At this point you have everything you need to record in your home recording studio. Now you'll gain the means to combine all the tracks onto two for a stereo mix. You will only need a few more items for this to be done effectively. Here we go.
Ingredients: The equipment with which you will listen to the music.>
Steps: We talked about this before, so now I'll add details: In cheap monitoring situations, you don't get what you hear. Why not just use stereo speakers? they lie They are specifically built to enhance certain frequencies and cut others, so that they sound good. That's as it should be, because the average music listener wants to buy speakers that make their music sound good. Makes sense.
But when you are mixing, you need monitor speakers which are built for accuracy. I've mixed on cheaper speakers and felt that what I got was great, until I actually played back the CD on my home player. It was so way off! Arghh. Get monitors that have a wide and flat frequency response. That means that they will let you hear exactly what has been recorded. For the home studio, which usually won't have fancy soundproofing done, look for " near field" monitors, which you will place closer to your mixing console. They are meant to avoid room reverberation issues.
Some like to use headphones for mixing. Not recommended, because headphones also tend to flatter the sound.
Monitor speakers come in a number of varieties as well.
Monitors that have their own built in power supply, called " powered monitors" , are most convenient. Otherwise, you'll need an amplifier to send the signal to the monitors.
Steps: To create the studio spacial aura around your tracks, to control volume irregularities, and to mould the sounds, you will need three different types of effects. The first are those effects that create the impression of space.
Get a processor or software plug-in for and chorus These are the most useful effects. They create echoes to give the feeling of the singer or instrumentalist in a room or hall. Chorus basically thickens the sound, and goes great on backing vocals.
The second type is compression, which smooths out the volume so that you don't have sudden loud parts followed by inaudible soft sounds. The third is called equalization, and it allows you to make a sound more treble or bass, by boosting or cutting different frequencies. There are also more specialized types of effects out their, such as harmonizers and a exciters Check the product links for more possibilities.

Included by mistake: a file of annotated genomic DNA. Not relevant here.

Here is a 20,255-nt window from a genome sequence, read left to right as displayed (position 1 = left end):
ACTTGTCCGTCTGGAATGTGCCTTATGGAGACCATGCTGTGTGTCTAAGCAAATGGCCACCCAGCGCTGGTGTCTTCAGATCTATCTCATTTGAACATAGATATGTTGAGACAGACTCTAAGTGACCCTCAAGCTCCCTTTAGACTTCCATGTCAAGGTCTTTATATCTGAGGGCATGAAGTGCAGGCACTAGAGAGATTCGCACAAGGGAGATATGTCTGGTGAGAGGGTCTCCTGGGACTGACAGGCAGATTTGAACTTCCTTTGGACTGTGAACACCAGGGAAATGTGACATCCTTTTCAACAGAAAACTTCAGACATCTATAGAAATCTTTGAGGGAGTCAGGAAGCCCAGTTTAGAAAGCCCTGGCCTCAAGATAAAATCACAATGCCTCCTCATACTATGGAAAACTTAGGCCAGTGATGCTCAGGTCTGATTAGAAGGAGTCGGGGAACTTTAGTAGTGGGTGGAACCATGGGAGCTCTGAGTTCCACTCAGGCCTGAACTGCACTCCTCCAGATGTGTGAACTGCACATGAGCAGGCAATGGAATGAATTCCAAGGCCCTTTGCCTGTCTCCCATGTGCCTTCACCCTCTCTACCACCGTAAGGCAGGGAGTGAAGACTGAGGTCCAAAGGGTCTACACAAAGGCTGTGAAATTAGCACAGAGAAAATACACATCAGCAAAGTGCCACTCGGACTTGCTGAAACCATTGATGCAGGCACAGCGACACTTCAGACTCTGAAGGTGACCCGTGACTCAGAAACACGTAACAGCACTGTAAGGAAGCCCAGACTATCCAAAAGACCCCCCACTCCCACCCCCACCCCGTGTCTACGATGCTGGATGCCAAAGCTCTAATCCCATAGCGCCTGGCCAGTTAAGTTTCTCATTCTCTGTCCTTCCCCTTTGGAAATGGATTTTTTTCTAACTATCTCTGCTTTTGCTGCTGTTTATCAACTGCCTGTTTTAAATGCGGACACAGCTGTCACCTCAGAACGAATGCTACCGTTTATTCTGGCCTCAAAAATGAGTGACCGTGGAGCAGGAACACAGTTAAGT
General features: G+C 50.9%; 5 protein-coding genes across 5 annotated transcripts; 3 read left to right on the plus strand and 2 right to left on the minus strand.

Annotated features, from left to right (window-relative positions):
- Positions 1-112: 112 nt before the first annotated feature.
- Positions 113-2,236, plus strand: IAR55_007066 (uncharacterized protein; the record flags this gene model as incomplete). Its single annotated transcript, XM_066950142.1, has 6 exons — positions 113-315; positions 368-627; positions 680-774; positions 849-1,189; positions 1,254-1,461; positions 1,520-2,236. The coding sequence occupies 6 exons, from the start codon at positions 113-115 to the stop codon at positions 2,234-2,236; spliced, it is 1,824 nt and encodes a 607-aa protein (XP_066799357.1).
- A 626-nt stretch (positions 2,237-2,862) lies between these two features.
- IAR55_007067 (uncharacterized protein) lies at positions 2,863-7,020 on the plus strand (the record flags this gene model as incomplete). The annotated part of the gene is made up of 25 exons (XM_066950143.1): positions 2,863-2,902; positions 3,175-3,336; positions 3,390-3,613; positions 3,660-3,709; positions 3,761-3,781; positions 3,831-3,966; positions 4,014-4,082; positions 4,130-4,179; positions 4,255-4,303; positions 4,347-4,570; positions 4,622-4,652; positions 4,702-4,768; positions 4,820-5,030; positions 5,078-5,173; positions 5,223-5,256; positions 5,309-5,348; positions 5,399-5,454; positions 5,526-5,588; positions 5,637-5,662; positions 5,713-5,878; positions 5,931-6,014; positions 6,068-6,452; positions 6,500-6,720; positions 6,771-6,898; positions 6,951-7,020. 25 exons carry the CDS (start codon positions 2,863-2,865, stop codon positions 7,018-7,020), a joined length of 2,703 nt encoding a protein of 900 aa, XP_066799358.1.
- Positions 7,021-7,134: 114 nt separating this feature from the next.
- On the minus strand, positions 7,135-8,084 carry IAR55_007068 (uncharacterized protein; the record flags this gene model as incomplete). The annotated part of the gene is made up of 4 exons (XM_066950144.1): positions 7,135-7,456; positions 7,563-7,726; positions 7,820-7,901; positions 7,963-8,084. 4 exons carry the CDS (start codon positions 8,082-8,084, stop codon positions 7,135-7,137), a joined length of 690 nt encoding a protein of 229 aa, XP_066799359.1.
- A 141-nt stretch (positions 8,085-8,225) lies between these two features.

Most digital multitracks and sequencing programs have all these functions built in. The quality may vary, but the basics are already there. If you seek professional quality effects, then by all means go in search of digital signal processors, compressors and equalizers (eq).
Digital Signal Processors - Multi Effects and More
All parameters of every reverb, delay and dynamic effect in this powerhouse processor are available inside any PC VST® or Macintosh® AU compatible DAW program.
Steps: If you've got tracks outside your computer, you will need to combine them to stereo for your final mix. Choose a mixer with enough channels for the music you plan to record. If you've got an eight piece band plus singers, an 8 channel mixer won't be enough. A mixer with onboard digital effects, reverbs, compression and equalization can take the place of a number of other signal processors.
Some mixers are digital, meaning that they translate analog audio into digital. They have functions such as scene memory, so you can leave a mix and come back to it three projects later and recall the settings. More advanced ones have full automation, allowing you to actually record all those fader movements for futire remixing.
Analog mixers don't have all those frills, but cost less. Many do have onboard effects, only they lack a lot of the automation features.
Steps: Here again you may already have what you need. Ideally, you want something that can record in synchronization with the playback, so you can do punches in and out during your mixing. That's why I recommend setting aside two tracks on your multitracker, using them as the mixers destination tracks. If you do that, you've already got what you need.
Alternatively, you can mix down to the multitrack sequencer program in your computer. That should also be synced and ready to go.
If not, you can get an audio recording program that can record stereo audio. Again, see if there's a way to sync it to the master, so you can punch in if you need to during the mix.
Now that you've got what you need, here's how it could work.